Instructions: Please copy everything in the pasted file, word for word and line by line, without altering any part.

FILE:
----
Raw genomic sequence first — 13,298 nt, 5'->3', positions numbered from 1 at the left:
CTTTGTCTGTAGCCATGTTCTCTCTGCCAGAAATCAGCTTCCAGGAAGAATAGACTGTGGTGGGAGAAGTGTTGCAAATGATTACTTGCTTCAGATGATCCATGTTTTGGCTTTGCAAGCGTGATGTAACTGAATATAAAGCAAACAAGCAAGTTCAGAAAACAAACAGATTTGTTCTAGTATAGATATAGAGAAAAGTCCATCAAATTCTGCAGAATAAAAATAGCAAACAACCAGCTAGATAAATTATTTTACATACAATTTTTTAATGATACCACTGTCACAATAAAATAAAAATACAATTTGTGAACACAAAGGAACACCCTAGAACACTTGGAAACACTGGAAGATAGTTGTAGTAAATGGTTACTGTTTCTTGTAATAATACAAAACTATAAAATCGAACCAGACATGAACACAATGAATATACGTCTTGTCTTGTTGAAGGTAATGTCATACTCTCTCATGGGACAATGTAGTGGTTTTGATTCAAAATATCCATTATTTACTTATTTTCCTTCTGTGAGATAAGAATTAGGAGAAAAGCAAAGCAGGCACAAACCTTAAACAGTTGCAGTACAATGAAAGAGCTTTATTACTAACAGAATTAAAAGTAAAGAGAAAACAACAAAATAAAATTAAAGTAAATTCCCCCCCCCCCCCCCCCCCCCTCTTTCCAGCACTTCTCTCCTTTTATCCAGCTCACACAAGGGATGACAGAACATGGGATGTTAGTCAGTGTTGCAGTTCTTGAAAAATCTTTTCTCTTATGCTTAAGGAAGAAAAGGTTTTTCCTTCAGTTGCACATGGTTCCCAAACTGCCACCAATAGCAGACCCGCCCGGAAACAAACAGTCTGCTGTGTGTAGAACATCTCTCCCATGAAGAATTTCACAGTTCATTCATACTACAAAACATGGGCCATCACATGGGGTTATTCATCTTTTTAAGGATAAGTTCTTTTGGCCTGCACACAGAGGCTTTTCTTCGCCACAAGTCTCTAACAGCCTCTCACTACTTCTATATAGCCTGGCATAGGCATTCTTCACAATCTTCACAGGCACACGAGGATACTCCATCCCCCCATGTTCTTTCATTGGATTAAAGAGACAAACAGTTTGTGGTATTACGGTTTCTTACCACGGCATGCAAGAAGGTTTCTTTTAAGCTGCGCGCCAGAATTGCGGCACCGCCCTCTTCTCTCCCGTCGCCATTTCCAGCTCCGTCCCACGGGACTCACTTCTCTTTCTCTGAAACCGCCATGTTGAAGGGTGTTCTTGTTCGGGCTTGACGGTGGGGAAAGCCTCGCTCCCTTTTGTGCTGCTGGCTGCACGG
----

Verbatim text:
Raw genomic sequence first — 13,298 nt, 5'->3', positions numbered from 1 at the left:
CTTTGTCTGTAGCCATGTTCTCTCTGCCAGAAATCAGCTTCCAGGAAGAATAGACTGTGGTGGGAGAAGTGTTGCAAATGATTACTTGCTTCAGATGATCCATGTTTTGGCTTTGCAAGCGTGATGTAACTGAATATAAAGCAAACAAGCAAGTTCAGAAAACAAACAGATTTGTTCTAGTATAGATATAGAGAAAAGTCCATCAAATTCTGCAGAATAAAAATAGCAAACAACCAGCTAGATAAATTATTTTACATACAATTTTTTAATGATACCACTGTCACAATAAAATAAAAATACAATTTGTGAACACAAAGGAACACCCTAGAACACTTGGAAACACTGGAAGATAGTTGTAGTAAATGGTTACTGTTTCTTGTAATAATACAAAACTATAAAATCGAACCAGACATGAACACAATGAATATACGTCTTGTCTTGTTGAAGGTAATGTCATACTCTCTCATGGGACAATGTAGTGGTTTTGATTCAAAATATCCATTATTTACTTATTTTCCTTCTGTGAGATAAGAATTAGGAGAAAAGCAAAGCAGGCACAAACCTTAAACAGTTGCAGTACAATGAAAGAGCTTTATTACTAACAGAATTAAAAGTAAAGAGAAAACAACAAAATAAAATTAAAGTAAATTCCCCCCCCCCCCCCCCCCCCCTCTTTCCAGCACTTCTCTCCTTTTATCCAGCTCACACAAGGGATGACAGAACATGGGATGTTAGTCAGTGTTGCAGTTCTTGAAAAATCTTTTCTCTTATGCTTAAGGAAGAAAAGGTTTTTCCTTCAGTTGCACATGGTTCCCAAACTGCCACCAATAGCAGACCCGCCCGGAAACAAACAGTCTGCTGTGTGTAGAACATCTCTCCCATGAAGAATTTCACAGTTCATTCATACTACAAAACATGGGCCATCACATGGGGTTATTCATCTTTTTAAGGATAAGTTCTTTTGGCCTGCACACAGAGGCTTTTCTTCGCCACAAGTCTCTAACAGCCTCTCACTACTTCTATATAGCCTGGCATAGGCATTCTTCACAATCTTCACAGGCACACGAGGATACTCCATCCCCCCATGTTCTTTCATTGGATTAAAGAGACAAACAGTTTGTGGTATTACGGTTTCTTACCACGGCATGCAAGAAGGTTTCTTTTAAGCTGCGCGCCAGAATTGCGGCACCGCCCTCTTCTCTCCCGTCGCCATTTCCAGCTCCGTCCCACGGGACTCACTTCTCTTTCTCTGAAACCGCCATGTTGAAGGGTGTTCTTGTTCGGGCTTGACGGTGGGGAAAGCCTCGCTCCCTTTTGTGCTGCTGGCTGCACGG